|This article is written from the Real World point of view.|
As with the television series, the William Hartnell version of the Doctor was the original comic strip Doctor. However, the actor's portrayal of the character was often lost in TV Comic, the dominant publication to feature First Doctor stories. At a superficial level, the character wasn't called "the Doctor", but "Dr. Who". But at a deeper level, the comics were hampered by the inclusion of two children as his companions. Though they may well have made it easier for kids — the primary target audience for the comic strips — to relate to the Doctor, they made it almost impossible for a well-rounded portrayal of the First Doctor's many qualities. Especially profound was the loss of the Doctor's inherent "grumpiness"; with no adults around, the Doctor had no targets for his anger. Thus, the comic First Doctor was reduced to being just a grandfather with a time-space ship.
But even these two points were somewhat in doubt.
The comic TARDIS wasn't actually much of a time-travel device. As almost every story was set in the far future, it was really more of a simple space ship. So that threw the First Doctor's inclination towards historical adventures out the window. And his status as "grandfather" was a point of some incredulity, as well. How could he be the grandfather to John and Gillian? What was their relationship to the never-referenced Susan? How did the stories told in the comic strips relate to the television series? These were all questions left completely unanswered.
Worse, still, the comic First Doctor was deprived even of the Daleks. Since Terry Nation had licensed the comic Daleks to appear only by themselves from 1965 to 1967, the comic First Doctor never encountered them. He was forced instead to repeatedly face the TV Comic "substitute", the Trods.
The best the TV Comic First Doctor could muster by way of resembling himself was a lone story that tied in with an atypical television adventure: Dr. Who and the Zarbi on the Web Planet.
It really wasn't until Doctor Who Magazine began publishing a handful of original First Doctor stories that the William Hartnell portrayal was really seen in comics. Consequently, most of the First Doctor's companions didn't have their comic debuts until the early 1990s. But by then, thirty years after the fact, it was really a case of "too little, too late". Ironically, comic readers are still waiting for the First Doctor to encounter the Daleks.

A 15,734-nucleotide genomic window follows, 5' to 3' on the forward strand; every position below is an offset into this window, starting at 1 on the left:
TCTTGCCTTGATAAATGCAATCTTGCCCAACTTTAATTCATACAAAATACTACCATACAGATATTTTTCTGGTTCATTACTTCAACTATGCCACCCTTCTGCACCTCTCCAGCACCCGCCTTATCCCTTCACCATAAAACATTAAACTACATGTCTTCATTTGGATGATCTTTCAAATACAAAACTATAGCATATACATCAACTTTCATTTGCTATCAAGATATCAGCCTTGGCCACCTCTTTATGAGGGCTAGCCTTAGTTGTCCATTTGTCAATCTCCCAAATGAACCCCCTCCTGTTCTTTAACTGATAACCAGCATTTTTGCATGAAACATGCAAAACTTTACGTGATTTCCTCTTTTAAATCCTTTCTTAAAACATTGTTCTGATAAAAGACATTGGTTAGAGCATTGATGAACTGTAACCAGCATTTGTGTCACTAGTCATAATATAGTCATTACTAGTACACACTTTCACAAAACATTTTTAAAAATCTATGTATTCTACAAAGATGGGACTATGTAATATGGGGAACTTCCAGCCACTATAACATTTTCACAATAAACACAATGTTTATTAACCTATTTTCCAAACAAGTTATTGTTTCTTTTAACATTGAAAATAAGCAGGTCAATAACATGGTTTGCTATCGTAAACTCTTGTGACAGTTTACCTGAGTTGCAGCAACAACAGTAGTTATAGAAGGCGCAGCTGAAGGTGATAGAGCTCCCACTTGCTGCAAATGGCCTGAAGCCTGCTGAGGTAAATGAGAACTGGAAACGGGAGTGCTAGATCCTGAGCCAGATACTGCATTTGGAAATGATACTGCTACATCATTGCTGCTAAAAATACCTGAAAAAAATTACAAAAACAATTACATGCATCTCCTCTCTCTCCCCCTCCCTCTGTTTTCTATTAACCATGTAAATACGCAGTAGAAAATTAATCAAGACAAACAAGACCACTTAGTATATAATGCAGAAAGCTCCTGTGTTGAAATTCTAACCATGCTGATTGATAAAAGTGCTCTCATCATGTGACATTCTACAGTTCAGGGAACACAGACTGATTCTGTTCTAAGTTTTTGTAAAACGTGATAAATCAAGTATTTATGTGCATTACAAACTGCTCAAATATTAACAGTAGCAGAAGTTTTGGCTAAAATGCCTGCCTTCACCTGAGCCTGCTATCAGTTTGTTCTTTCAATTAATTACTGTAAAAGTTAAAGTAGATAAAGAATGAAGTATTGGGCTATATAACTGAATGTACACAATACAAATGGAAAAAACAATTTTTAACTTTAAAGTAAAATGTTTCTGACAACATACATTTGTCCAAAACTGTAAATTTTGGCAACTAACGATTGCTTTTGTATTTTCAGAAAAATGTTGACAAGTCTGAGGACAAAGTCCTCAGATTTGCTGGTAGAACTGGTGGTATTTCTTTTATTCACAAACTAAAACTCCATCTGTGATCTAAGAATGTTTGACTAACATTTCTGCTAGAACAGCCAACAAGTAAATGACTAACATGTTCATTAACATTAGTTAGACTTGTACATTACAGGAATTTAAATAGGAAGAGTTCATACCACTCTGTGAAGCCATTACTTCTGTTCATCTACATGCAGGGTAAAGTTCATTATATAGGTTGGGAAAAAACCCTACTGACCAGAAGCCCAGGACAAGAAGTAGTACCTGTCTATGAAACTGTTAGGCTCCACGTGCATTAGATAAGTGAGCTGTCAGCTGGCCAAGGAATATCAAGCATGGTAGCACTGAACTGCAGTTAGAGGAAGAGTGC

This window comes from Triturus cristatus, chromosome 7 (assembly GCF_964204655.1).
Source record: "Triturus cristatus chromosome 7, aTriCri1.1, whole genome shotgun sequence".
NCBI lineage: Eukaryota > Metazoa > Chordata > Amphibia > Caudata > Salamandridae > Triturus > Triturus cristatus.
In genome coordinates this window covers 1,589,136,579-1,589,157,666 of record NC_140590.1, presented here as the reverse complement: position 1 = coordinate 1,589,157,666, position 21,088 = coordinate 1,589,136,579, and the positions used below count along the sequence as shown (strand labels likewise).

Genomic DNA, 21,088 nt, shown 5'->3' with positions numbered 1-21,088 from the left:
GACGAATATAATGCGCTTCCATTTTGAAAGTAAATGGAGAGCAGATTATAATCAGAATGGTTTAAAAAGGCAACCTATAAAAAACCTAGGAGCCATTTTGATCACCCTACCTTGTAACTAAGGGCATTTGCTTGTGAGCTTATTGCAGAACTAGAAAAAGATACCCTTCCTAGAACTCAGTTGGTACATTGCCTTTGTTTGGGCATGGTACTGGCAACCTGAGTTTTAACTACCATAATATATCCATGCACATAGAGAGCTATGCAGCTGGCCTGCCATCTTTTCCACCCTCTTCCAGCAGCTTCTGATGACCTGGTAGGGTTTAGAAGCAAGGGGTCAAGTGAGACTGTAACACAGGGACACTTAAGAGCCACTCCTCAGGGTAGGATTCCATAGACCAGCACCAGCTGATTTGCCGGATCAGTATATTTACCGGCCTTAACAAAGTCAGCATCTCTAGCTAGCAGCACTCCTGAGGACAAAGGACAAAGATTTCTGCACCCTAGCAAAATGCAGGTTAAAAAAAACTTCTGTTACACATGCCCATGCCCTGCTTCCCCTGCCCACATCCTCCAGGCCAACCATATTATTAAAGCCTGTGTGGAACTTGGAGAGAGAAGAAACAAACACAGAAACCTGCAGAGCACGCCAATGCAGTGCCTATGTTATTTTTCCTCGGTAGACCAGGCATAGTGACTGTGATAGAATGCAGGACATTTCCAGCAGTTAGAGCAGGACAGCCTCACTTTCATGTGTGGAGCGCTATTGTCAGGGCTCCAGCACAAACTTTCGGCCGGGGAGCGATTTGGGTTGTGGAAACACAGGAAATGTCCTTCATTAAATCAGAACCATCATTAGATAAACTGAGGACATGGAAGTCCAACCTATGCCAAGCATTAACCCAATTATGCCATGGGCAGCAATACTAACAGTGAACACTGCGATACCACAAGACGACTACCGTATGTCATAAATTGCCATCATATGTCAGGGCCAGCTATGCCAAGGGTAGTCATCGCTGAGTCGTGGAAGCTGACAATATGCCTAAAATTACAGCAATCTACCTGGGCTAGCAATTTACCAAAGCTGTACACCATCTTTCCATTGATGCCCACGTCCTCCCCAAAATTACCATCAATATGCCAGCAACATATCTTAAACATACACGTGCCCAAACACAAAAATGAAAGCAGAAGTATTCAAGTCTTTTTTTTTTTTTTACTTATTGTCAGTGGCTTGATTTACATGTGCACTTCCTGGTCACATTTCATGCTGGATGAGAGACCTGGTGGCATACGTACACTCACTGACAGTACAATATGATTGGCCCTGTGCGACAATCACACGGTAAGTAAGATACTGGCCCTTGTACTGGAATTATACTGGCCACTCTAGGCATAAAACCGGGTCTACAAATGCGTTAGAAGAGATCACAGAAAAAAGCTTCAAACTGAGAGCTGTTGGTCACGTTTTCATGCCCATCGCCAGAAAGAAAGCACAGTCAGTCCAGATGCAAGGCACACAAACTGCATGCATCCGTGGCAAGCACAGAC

Given these facts, It is perhaps not surprising that, as a matter of Doctor Who Magazine continuity, the entirety of the First Doctor's TV Comic run was retconned out of existence as a dream of the Eighth Doctor. (DWM: The Land of Happy Endings)
No doubt inspired by DW: Remembrance of the Daleks, the Seventh/First "non-crossover" comic story deserves special mention. The basic setup of this type of story follows the pattern established in Remembrance: the First Doctor does something in the past that the Seventh Doctor later revisits. The Doctors don't cross paths. The Seventh Doctor doesn't "de-age" into the First. It's just a simple look into the past. There have been three examples of this kind of story.
Since Hartnell relinquished the role, the First Doctor has generally appeared in multi-Doctor comic stories, in which other versions of himself have appeared alongside him. They have taken one of three approaches. Either they've featured serious attempts at justifying the reappearance of the First Doctor, they've been flat parodies. or they've been a little bit of both.
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